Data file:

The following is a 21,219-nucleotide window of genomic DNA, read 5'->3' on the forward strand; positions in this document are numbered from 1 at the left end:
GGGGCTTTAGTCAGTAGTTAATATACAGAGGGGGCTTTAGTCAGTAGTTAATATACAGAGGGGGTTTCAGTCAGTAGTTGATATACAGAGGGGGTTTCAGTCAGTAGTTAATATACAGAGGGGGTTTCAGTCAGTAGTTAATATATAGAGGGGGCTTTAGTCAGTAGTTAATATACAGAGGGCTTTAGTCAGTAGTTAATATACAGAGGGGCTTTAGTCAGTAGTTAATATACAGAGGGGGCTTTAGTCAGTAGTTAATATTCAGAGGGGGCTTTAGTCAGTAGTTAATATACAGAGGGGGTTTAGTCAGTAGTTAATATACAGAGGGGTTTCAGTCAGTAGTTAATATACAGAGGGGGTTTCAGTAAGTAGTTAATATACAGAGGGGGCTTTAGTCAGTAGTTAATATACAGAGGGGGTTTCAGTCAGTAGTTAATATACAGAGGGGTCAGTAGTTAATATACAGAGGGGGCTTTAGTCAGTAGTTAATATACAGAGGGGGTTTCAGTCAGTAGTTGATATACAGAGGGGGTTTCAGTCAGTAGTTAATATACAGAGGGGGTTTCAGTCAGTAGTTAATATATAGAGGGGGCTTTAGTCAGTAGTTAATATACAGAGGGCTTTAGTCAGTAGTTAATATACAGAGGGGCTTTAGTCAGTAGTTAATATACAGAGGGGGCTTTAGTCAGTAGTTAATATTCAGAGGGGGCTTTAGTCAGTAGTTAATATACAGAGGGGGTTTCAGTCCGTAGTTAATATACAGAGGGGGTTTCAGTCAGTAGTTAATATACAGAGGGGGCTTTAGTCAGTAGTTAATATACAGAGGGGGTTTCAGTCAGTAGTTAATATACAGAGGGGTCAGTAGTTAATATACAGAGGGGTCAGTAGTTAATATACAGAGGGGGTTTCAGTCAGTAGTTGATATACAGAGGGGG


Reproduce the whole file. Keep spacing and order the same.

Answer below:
The following is a 21,219-nucleotide window of genomic DNA, read 5'->3' on the forward strand; positions in this document are numbered from 1 at the left end:
GGGGCTTTAGTCAGTAGTTAATATACAGAGGGGGCTTTAGTCAGTAGTTAATATACAGAGGGGGTTTCAGTCAGTAGTTGATATACAGAGGGGGTTTCAGTCAGTAGTTAATATACAGAGGGGGTTTCAGTCAGTAGTTAATATATAGAGGGGGCTTTAGTCAGTAGTTAATATACAGAGGGCTTTAGTCAGTAGTTAATATACAGAGGGGCTTTAGTCAGTAGTTAATATACAGAGGGGGCTTTAGTCAGTAGTTAATATTCAGAGGGGGCTTTAGTCAGTAGTTAATATACAGAGGGGGTTTAGTCAGTAGTTAATATACAGAGGGGTTTCAGTCAGTAGTTAATATACAGAGGGGGTTTCAGTAAGTAGTTAATATACAGAGGGGGCTTTAGTCAGTAGTTAATATACAGAGGGGGTTTCAGTCAGTAGTTAATATACAGAGGGGTCAGTAGTTAATATACAGAGGGGGCTTTAGTCAGTAGTTAATATACAGAGGGGGTTTCAGTCAGTAGTTGATATACAGAGGGGGTTTCAGTCAGTAGTTAATATACAGAGGGGGTTTCAGTCAGTAGTTAATATATAGAGGGGGCTTTAGTCAGTAGTTAATATACAGAGGGCTTTAGTCAGTAGTTAATATACAGAGGGGCTTTAGTCAGTAGTTAATATACAGAGGGGGCTTTAGTCAGTAGTTAATATTCAGAGGGGGCTTTAGTCAGTAGTTAATATACAGAGGGGGTTTCAGTCCGTAGTTAATATACAGAGGGGGTTTCAGTCAGTAGTTAATATACAGAGGGGGCTTTAGTCAGTAGTTAATATACAGAGGGGGTTTCAGTCAGTAGTTAATATACAGAGGGGTCAGTAGTTAATATACAGAGGGGTCAGTAGTTAATATACAGAGGGGGTTTCAGTCAGTAGTTGATATACAGAGGGGG